Slobo (his nickname) is unlikely to forfeit office voluntarily, and his cronies and generals are unlikely to oust him until they are sure his cause is a lost one. But delivering a final blow is a task the opposition has failed to accomplish at several turning points in the last decade. And although its prospects have never been better, little is guaranteed when you are dealing with Milosevic, whose dark personal history includes the deaths, by suicide, of his mother and father.

He is ruthless. The wars he started killed several hundred thousand people, many of them civilians murdered in campaigns of terror that refreshed the Western world’s acquaintance with the old and miserable phrase “ethnic cleansing.” And he is brilliant.

In the past, Milosevic has gotten the better of the opposition by capitalizing on its disarray and his cleverness. The former is gone now, but not the latter. Although the Clinton administration prefers to equate Milosevic with Iraq’s Saddam Hussein, who uses terror as much as wiliness to stay in power, the truth is that Milosevic is the Machiavelli of the Balkans.He uses the minimum amount of domestic force necessary to stay in power; outsmarting his opponents, rather than killing them, is his preferred modus operandi. You can count on your two hands the number of opposition activists who have been killed by Milosevic’s regime in the past decade.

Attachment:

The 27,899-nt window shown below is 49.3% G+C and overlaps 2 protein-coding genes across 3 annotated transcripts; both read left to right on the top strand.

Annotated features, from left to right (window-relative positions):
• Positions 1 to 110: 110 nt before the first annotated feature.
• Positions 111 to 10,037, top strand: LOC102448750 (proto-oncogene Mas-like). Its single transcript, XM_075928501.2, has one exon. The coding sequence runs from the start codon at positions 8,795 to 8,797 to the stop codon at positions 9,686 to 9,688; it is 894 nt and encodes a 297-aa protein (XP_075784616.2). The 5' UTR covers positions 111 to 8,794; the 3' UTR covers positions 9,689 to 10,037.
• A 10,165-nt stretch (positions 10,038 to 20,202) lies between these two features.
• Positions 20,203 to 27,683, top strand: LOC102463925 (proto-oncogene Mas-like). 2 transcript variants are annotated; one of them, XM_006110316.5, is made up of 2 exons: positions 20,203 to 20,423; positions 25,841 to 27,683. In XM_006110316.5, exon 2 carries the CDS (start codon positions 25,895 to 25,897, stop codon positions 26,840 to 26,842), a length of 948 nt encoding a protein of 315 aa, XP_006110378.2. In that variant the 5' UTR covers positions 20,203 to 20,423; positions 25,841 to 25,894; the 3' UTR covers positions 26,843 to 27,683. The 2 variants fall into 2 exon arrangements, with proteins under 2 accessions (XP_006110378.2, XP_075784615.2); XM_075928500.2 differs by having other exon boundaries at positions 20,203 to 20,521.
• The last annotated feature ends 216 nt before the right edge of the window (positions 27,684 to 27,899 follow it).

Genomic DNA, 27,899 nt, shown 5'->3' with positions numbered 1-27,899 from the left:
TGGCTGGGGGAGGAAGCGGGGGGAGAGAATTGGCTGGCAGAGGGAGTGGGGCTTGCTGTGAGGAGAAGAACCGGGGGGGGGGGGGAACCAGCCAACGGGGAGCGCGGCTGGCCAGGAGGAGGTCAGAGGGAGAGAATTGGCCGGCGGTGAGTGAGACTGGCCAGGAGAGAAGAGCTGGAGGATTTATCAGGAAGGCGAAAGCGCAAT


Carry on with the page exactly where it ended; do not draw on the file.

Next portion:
When faced with surges in opposition activity, Milosevic often bides his time, letting protesters march–every night, if they wish, even for months–until they are too cold or tired or dispirited to continue. Occasionally he uses force–not enough to outrage the majority of citizens who prefer to stay on the sidelines, but enough to prevent the accumulation of a critical mass in the streets. At times he even gives in a little, offering a few crumbs of compromise that sate his opponents but leave him in power. It has been part of his genius that he knew the opposition’s needs and limits better than its own leaders did.